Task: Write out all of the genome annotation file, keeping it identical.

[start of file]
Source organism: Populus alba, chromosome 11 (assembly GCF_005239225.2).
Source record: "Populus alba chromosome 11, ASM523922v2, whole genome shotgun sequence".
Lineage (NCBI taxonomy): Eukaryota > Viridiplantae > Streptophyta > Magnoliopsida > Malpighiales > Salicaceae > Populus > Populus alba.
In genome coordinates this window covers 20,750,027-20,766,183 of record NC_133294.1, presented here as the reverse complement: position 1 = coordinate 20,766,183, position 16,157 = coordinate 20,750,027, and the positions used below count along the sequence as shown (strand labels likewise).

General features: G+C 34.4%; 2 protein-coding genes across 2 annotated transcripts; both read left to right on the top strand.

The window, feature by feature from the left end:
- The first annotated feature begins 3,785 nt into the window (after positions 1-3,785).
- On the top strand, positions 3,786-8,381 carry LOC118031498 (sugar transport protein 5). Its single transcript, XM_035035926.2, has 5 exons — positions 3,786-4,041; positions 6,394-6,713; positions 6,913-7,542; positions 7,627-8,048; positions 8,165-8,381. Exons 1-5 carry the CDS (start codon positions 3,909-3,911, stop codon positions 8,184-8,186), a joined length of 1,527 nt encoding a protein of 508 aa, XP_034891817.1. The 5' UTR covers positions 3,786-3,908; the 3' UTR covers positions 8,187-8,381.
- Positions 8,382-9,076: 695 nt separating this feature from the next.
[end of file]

Source organism: Populus alba, chromosome 11 (assembly GCF_005239225.2).
Source record: "Populus alba chromosome 11, ASM523922v2, whole genome shotgun sequence".
Lineage (NCBI taxonomy): Eukaryota > Viridiplantae > Streptophyta > Magnoliopsida > Malpighiales > Salicaceae > Populus > Populus alba.
In genome coordinates this window covers 20,750,027-20,766,183 of record NC_133294.1, presented here as the reverse complement: position 1 = coordinate 20,766,183, position 16,157 = coordinate 20,750,027, and the positions used below count along the sequence as shown (strand labels likewise).

General features: G+C 34.4%; 2 protein-coding genes across 2 annotated transcripts; both read left to right on the top strand.

The window, feature by feature from the left end:
- The first annotated feature begins 3,785 nt into the window (after positions 1-3,785).
- On the top strand, positions 3,786-8,381 carry LOC118031498 (sugar transport protein 5). Its single transcript, XM_035035926.2, has 5 exons — positions 3,786-4,041; positions 6,394-6,713; positions 6,913-7,542; positions 7,627-8,048; positions 8,165-8,381. Exons 1-5 carry the CDS (start codon positions 3,909-3,911, stop codon positions 8,184-8,186), a joined length of 1,527 nt encoding a protein of 508 aa, XP_034891817.1. The 5' UTR covers positions 3,786-3,908; the 3' UTR covers positions 8,187-8,381.
- Positions 8,382-9,076: 695 nt separating this feature from the next.